March 22, 2018, 3:42 p.m.
Māori believe in a very close and long relationship between humans and the natural world. The whakapapa of this relationship is expressed through kaitiakitanga – for the iwi of Ngāti Kahu kaitiakitanga is a way of traditionally managing the environment. This video is of an esteemed kuia of Te Whānau Moana and Te Rorohuri, Rohario Hepi talks about the role of Ahikāroa and kaitiakitanga in practice.
The Māori world view closely connects whānau, hāpu and iwi to the whenua (land), the moana (sea) and Te Ao Tūroa (the natural world). Kaitiakitanga is based on this idea of humans as part of the natural world.
After recognising that commercial and recreational fishing is having a negative impact on the moana, the Ahikāroa of Te Whanau Moana and Te Rorohuri created a no take area of any seafood. This no take area is created through implementing a rāhui. Traditionally a rāhui was placed on an area, resource or stretch of water as a conservation measure or as a means of social and political control for a variety of reasons which can be grouped into three main categories: pollution by tapu, conservation and politics.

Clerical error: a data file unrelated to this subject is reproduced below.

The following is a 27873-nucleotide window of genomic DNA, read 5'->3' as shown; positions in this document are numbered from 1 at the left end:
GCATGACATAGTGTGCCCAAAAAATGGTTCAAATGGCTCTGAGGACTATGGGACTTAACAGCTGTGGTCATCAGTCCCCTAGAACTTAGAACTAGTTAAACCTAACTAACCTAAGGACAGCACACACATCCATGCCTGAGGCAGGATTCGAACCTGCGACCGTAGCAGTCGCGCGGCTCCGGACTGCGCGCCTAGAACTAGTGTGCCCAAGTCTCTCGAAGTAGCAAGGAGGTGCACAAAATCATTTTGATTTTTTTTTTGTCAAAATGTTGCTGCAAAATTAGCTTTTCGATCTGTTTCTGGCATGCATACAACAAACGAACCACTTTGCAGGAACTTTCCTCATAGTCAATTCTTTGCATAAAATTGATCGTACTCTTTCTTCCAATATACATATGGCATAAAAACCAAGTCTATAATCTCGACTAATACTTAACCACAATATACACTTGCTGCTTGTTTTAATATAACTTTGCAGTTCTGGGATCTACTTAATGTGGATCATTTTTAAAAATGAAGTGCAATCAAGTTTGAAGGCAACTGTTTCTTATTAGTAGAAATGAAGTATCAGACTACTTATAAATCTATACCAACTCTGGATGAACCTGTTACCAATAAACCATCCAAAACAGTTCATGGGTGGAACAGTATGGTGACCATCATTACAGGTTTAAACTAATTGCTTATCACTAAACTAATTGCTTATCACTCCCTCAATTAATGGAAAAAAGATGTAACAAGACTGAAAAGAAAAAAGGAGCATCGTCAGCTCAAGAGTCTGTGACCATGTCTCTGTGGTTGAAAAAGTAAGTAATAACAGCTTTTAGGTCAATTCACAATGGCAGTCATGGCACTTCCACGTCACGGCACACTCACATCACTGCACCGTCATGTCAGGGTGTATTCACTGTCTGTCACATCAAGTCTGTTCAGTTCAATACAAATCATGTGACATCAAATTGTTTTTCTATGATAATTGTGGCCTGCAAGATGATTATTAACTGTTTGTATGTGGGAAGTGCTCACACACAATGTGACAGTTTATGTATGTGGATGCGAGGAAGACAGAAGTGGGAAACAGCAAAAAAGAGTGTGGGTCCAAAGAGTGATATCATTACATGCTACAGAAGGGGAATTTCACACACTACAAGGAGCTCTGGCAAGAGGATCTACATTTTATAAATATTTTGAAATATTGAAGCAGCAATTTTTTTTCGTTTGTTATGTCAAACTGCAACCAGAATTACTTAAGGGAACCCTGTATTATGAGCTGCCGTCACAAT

The rāhui is over the Maitai Bay area, south to Waikato bay also extends to other areas. It will last until March 2020, the idea is that the moana and sea live weill recover over this time.